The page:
Solar for low-income housing is caught in a Catch-22. Residents in a low-income community would get a huge benefit from the savings and energy independence, but financing and installing systems on multifamily properties is super complex and, in the case of federal housing assistance, actually prohibited – which seems nonsensical. Fortunately, there is now a precedent for removing this barrier, which would benefit both low-income residents and multifamily property owners.
CleanEnergy Group explains the issue at hand:
There is a federal housing law stating a resident’s share of payments to reside in a federally assisted housing property must equal 30 percent of the household’s monthly income. These payments are defined as a combination of rent and estimated utility expenses.
The problem has been that when solar power reduces a resident’s electric utility bill (the utility allowance part of their payment), HUD requires that the resident’s rent should increase accordingly – erasing the financial benefit of solar to low-income households. This leaves a large section of the population unable to benefits from the savings solar energy can provide.
In 2015, the California established a new incentive program ($100 million a year over ten years) to install solar systems that benefited affordable multifamily housing. This statute included a requirement that tenants should receive a direct economic benefit from these new systems, to be delivered in the form of VNEM credits on their utility bills. It is a great concept, much needed to reach aggressive renewable energy goals that all residents can benefit from –but it required a challenge of this federal housing law.
In July, the U.S. Department of Housing and Urban Development made its ruling and issued a memorandum providing new guidance to HUD Multifamily Housing owners regarding the “treatment of on-bill virtual net energy metering (VNEM) credits that may be received by tenants in HUD multifamily housing as a result of an owner’s participation in California’s Solar on Multifamily Affordable Housing (SOMAH) program.”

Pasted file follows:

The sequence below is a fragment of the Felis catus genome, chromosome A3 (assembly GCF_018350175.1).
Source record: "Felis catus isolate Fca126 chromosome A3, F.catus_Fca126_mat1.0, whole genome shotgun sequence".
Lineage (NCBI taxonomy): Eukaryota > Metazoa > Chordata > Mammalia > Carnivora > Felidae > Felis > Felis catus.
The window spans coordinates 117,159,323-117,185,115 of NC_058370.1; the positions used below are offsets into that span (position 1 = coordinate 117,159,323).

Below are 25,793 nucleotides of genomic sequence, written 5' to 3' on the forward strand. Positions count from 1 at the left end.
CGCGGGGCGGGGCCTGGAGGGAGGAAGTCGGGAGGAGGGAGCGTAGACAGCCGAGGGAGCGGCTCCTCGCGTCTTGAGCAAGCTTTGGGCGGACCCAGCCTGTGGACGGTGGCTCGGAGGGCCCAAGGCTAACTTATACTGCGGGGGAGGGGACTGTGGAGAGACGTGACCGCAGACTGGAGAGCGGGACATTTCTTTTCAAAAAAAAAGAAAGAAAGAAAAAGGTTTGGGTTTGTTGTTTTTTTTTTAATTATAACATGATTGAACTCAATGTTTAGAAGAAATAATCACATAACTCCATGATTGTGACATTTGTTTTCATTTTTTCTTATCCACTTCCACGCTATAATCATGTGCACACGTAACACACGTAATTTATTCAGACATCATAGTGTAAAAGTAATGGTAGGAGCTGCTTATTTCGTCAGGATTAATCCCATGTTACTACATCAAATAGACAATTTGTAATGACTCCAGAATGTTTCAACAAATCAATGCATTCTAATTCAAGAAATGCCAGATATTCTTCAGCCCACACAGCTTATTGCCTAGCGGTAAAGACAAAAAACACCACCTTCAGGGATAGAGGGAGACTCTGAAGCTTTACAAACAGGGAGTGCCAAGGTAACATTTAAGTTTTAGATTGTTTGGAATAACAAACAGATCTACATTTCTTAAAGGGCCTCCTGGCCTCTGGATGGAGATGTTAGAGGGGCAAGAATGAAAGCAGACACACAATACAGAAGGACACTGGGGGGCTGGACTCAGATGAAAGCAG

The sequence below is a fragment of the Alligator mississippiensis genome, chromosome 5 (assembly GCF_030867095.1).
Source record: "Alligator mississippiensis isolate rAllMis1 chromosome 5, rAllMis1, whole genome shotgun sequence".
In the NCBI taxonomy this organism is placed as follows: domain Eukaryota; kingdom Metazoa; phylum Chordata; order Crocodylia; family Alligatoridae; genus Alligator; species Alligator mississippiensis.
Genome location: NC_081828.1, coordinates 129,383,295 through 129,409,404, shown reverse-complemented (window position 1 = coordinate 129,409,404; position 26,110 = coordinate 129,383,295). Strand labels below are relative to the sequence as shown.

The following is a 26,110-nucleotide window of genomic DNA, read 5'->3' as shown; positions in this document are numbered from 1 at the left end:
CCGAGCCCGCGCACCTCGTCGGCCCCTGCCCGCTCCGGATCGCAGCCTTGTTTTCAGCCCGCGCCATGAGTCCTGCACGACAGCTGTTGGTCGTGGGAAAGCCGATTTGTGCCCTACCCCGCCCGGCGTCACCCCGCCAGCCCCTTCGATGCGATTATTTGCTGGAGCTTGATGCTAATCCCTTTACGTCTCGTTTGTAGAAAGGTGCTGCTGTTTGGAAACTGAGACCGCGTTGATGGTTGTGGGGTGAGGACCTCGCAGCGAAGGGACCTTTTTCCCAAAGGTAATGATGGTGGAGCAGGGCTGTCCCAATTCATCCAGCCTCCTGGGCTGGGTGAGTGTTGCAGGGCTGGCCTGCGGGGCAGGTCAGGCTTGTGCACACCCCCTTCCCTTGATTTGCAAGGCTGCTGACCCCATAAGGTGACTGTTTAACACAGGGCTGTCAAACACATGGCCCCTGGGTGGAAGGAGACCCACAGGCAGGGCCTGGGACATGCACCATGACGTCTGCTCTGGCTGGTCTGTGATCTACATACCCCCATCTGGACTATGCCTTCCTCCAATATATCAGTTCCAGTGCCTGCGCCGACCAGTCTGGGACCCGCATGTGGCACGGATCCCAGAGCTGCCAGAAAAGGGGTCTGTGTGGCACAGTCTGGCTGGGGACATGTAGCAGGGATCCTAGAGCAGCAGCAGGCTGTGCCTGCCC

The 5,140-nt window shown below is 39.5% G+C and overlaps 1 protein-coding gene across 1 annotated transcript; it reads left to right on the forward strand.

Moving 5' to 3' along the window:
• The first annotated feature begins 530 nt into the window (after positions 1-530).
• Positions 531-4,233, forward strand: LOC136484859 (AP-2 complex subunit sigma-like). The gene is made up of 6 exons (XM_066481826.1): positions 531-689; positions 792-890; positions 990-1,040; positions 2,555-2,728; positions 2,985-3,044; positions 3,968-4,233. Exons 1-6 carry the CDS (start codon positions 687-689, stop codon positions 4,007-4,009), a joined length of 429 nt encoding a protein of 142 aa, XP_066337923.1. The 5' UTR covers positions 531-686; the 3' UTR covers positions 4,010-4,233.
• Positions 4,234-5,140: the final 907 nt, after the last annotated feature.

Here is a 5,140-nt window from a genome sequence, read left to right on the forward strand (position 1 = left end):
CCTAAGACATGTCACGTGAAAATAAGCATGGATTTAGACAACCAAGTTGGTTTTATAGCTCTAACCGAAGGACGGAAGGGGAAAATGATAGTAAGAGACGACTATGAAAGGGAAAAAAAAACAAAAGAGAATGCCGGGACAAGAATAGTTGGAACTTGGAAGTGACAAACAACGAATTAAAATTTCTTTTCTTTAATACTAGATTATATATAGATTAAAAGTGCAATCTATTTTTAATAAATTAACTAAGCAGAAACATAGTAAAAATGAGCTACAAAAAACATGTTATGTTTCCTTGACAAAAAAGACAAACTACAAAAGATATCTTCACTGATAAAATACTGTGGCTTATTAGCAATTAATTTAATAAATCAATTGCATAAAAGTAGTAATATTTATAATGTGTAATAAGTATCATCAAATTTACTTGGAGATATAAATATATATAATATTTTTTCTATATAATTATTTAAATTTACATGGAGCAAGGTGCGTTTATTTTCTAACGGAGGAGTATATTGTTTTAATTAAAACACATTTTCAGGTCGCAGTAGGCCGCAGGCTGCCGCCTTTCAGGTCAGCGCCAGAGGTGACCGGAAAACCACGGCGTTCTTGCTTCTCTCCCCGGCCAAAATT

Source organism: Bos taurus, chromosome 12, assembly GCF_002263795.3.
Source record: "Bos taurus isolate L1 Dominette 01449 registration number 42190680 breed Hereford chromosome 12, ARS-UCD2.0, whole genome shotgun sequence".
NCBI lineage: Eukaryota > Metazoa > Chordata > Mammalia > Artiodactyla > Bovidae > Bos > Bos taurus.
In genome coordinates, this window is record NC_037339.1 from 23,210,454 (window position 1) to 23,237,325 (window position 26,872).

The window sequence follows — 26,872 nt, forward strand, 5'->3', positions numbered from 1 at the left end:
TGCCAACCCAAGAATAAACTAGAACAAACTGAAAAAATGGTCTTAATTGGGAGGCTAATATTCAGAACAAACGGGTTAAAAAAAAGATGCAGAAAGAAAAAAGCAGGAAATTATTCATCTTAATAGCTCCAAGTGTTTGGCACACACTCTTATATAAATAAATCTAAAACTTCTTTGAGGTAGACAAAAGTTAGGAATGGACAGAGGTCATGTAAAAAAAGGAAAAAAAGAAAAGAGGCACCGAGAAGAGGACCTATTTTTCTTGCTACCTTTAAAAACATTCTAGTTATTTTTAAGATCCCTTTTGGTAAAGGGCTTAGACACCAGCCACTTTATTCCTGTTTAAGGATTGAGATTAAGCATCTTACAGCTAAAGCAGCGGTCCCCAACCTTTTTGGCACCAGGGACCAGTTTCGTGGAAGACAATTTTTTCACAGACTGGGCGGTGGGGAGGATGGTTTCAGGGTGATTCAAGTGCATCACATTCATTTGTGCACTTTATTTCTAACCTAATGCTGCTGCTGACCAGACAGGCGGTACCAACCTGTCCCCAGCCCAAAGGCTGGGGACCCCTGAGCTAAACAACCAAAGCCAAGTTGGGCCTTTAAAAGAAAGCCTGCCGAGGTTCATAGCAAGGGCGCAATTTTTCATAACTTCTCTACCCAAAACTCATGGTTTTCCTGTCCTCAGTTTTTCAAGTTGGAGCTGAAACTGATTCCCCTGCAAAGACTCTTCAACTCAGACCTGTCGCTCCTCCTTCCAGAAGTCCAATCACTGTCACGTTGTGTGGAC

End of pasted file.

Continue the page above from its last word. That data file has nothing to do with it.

The decisions give the green light for the SOMAH program.
VNEM Credits are Excluded from Annual Income
“Office of Multifamily Housing, with the assistance of the HUD Office of General Counsel, has determined that VNEM credits allocated to tenants under the SOMAH program are an incidental benefit and must not be included as annual income to the household. … Moreover, these benefits stay with the unit and do not follow specific tenants when they terminate their residence in a participating property.”
VNEM Credits are Excluded when Calculating Utility Allowances
VNEM credits are issued by the electric utility company to participating properties according to the amount and time of day of the electricity generated by the solar system and exported to the grid. Credits are then allocated in a two-step process: 1) between owner paid utilities, i.e. common areas, and tenant paid utilities, i.e. units; and 2) tenant credits are then distributed between tenant units. …
“Because there is no connection between the tenant’s actual electricity consumption and these credits, owners and management agents must disregard the solar credit when calculating utility allowances.”
Unfortunately, this memo is specific to California’s SOMAH program, but it would seem to pave the way for other challenges from other states interested in launching a similar program and hopefully more LMI access to lower cost renewable energy.
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